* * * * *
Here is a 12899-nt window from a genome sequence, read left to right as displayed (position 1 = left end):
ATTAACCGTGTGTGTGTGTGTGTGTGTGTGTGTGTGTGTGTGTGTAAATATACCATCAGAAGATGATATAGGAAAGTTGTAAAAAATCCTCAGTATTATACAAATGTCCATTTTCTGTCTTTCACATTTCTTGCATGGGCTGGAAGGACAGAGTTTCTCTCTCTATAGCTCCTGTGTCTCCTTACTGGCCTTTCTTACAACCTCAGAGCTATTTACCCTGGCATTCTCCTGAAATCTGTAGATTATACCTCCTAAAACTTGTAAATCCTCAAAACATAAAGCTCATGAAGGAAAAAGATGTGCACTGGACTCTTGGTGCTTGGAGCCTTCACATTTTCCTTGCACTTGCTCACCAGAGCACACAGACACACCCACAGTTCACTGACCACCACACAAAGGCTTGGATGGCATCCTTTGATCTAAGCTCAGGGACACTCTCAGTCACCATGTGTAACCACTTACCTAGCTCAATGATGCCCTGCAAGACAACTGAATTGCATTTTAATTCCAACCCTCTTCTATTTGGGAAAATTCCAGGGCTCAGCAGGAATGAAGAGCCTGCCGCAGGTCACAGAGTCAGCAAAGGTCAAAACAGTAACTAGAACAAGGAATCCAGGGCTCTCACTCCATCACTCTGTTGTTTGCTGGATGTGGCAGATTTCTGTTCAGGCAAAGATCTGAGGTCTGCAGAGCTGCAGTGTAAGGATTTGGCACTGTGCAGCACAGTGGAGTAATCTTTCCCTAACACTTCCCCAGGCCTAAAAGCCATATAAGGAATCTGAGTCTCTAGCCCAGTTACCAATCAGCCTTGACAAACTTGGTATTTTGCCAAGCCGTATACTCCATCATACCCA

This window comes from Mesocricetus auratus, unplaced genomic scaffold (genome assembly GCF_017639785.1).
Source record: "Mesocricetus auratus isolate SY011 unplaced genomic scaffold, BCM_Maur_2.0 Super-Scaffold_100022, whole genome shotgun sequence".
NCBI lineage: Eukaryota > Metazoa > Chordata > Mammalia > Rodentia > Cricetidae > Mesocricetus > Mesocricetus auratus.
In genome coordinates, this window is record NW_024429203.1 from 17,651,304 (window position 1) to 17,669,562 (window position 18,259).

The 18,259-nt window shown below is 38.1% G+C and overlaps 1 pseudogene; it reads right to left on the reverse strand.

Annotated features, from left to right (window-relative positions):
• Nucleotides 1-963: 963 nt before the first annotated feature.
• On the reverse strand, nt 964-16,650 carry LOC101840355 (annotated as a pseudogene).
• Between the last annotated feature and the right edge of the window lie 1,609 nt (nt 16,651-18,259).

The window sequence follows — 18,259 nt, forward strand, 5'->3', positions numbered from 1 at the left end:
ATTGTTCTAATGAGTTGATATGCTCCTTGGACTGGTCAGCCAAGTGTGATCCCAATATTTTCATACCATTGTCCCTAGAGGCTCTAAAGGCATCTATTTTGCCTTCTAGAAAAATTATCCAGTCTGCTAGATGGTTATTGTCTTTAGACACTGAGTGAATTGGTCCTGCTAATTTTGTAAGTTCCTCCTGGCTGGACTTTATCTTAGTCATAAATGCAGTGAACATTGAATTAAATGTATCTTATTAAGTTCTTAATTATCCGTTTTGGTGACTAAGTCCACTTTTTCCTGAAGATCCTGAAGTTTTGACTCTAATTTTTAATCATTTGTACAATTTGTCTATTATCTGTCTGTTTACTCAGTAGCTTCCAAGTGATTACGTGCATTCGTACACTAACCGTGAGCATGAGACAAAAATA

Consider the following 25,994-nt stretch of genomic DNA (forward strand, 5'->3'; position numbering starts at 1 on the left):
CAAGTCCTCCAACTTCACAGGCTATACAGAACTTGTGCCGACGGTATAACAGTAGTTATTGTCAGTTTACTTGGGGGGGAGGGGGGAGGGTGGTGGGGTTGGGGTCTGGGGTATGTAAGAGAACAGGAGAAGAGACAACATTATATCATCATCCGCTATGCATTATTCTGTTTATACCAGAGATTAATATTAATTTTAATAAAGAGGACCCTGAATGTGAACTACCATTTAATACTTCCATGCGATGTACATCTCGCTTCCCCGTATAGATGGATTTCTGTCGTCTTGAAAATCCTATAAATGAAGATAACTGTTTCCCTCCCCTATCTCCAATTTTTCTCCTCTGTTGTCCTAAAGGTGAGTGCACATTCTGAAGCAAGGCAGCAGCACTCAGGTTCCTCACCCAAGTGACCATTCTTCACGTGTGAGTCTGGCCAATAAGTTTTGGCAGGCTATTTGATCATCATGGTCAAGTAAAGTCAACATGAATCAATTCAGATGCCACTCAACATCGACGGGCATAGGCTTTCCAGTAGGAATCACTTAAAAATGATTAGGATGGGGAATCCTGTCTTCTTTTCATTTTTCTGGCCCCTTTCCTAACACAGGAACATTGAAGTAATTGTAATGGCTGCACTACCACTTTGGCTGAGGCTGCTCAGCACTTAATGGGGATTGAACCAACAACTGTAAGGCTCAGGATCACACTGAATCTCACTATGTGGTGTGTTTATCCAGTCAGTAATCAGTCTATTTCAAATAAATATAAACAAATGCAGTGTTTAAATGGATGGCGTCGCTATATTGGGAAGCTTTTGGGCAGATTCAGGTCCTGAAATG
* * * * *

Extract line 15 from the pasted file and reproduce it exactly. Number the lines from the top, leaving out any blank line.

CAAGTCCTCCAACTTCACAGGCTATACAGAACTTGTGCCGACGGTATAACAGTAGTTATTGTCAGTTTACTTGGGGGGGAGGGGGGAGGGTGGTGGGGTTGGGGTCTGGGGTATGTAAGAGAACAGGAGAAGAGACAACATTATATCATCATCCGCTATGCATTATTCTGTTTATACCAGAGATTAATATTAATTTTAATAAAGAGGACCCTGAATGTGAACTACCATTTAATACTTCCATGCGATGTACATCTCGCTTCCCCGTATAGATGGATTTCTGTCGTCTTGAAAATCCTATAAATGAAGATAACTGTTTCCCTCCCCTATCTCCAATTTTTCTCCTCTGTTGTCCTAAAGGTGAGTGCACATTCTGAAGCAAGGCAGCAGCACTCAGGTTCCTCACCCAAGTGACCATTCTTCACGTGTGAGTCTGGCCAATAAGTTTTGGCAGGCTATTTGATCATCATGGTCAAGTAAAGTCAACATGAATCAATTCAGATGCCACTCAACATCGACGGGCATAGGCTTTCCAGTAGGAATCACTTAAAAATGATTAGGATGGGGAATCCTGTCTTCTTTTCATTTTTCTGGCCCCTTTCCTAACACAGGAACATTGAAGTAATTGTAATGGCTGCACTACCACTTTGGCTGAGGCTGCTCAGCACTTAATGGGGATTGAACCAACAACTGTAAGGCTCAGGATCACACTGAATCTCACTATGTGGTGTGTTTATCCAGTCAGTAATCAGTCTATTTCAAATAAATATAAACAAATGCAGTGTTTAAATGGATGGCGTCGCTATATTGGGAAGCTTTTGGGCAGATTCAGGTCCTGAAATG